Thanks to our Gauteng integrated policing plan which puts emphasis on the need for a coordinated approach by all the law enforcement agencies to tackle the scourge of crime.
As the law enforcement agencies in the country we have all the reasons to be worried by these incidents as they show a complete disregard for lives, not only for security personnel who are trained to face this type of combat, but more importantly for the innocent and law-abiding citizens of this country.
An unacceptable number of cash-in-transit heists have been recorded since the beginning of this year. We are halfway through the year and this simply means that almost daily there has been one or more of these heist committed nationally.
It is obvious that at the core of these activities are harden criminals who have complete disregard for the rule of law and using all avenues to achieve their objectives.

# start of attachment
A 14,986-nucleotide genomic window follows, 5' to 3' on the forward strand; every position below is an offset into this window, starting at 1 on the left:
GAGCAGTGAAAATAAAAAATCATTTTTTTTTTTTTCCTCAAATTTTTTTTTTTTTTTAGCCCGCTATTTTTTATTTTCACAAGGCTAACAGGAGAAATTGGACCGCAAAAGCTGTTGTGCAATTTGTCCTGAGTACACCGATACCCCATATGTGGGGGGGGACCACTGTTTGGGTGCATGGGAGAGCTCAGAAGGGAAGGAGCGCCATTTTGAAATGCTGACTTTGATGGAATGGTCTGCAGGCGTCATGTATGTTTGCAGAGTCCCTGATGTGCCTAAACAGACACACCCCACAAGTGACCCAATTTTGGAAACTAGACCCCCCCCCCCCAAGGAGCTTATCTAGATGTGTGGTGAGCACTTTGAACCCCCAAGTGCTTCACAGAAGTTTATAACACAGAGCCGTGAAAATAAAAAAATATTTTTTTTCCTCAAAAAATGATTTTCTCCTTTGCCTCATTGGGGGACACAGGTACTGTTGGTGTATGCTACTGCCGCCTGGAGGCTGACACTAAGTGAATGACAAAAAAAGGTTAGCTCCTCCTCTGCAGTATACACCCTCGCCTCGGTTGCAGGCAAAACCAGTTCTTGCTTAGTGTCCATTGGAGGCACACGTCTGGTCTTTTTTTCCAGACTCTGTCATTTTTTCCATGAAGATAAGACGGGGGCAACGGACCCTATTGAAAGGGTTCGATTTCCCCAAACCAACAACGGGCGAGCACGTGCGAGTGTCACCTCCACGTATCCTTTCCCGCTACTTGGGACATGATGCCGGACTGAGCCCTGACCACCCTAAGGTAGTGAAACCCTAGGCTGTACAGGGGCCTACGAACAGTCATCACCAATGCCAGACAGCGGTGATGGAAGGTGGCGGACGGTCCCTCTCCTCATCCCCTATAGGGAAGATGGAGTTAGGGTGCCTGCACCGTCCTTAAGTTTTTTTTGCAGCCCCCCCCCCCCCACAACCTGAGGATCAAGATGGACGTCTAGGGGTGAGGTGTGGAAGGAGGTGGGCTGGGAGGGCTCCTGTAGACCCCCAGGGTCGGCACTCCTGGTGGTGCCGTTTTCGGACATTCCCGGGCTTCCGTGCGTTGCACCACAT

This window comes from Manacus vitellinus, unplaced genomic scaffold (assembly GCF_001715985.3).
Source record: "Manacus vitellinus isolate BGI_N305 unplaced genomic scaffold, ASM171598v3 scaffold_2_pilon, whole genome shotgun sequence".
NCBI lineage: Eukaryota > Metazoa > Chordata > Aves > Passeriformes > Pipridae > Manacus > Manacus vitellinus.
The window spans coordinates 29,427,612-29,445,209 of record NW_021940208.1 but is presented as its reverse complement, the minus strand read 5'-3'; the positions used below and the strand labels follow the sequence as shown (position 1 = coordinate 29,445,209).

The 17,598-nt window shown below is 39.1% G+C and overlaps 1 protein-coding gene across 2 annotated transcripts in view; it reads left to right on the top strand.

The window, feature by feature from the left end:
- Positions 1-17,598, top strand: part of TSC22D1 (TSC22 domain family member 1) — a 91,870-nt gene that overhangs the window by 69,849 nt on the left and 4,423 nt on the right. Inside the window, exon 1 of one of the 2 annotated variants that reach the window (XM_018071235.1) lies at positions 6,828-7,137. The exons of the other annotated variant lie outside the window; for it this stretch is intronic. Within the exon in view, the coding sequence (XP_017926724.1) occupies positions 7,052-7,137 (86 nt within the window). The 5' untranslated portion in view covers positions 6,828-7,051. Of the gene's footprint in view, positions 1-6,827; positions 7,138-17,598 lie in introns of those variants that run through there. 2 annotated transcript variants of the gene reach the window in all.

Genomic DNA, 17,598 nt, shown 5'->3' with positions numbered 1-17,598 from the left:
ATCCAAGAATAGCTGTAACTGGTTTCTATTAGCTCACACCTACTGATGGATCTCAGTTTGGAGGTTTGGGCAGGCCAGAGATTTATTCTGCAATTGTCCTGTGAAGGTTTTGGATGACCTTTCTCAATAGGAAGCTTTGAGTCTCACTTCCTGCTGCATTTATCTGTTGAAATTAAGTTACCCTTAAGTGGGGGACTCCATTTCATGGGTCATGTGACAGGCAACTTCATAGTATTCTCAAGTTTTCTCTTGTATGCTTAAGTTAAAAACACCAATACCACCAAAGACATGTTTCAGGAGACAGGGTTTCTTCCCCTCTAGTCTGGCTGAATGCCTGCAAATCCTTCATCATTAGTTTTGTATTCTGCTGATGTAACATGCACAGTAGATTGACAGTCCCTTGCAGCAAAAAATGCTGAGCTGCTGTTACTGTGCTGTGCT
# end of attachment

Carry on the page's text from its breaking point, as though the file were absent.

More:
This form of criminal activity is the product of increasingly desperate element of society unwilling to work to make a decent living.
It is sad to witness how currently there are still people who depend on the proceeds of criminal activities to survive.
However, our law enforcement agencies are geared to tackle this head on as there are some arrests that we continue to effect in this regard.
The establishment of national and provincial task teams to deal with cash-in-transit heists in the country shows our commitment and endeavour to stop this. We cannot afford to rest on our laurels and watch criminals do as they please.
In Gauteng, from August 2017 to May 2018, a total of 96 cash-in-transit cases have been reported, while 44 armoured vehicles were attacked with 52 of them taking place on cross pavement carriers (secure containers). Very few suspects were arrested. To date 26 suspects have been arrested while 85 of them are still at large.
However, there are notable successes that have recorded which include the recovery of eight AK47s, one R5 rifle, one R4 rifle, one BM 4 and 11 9mm pistols.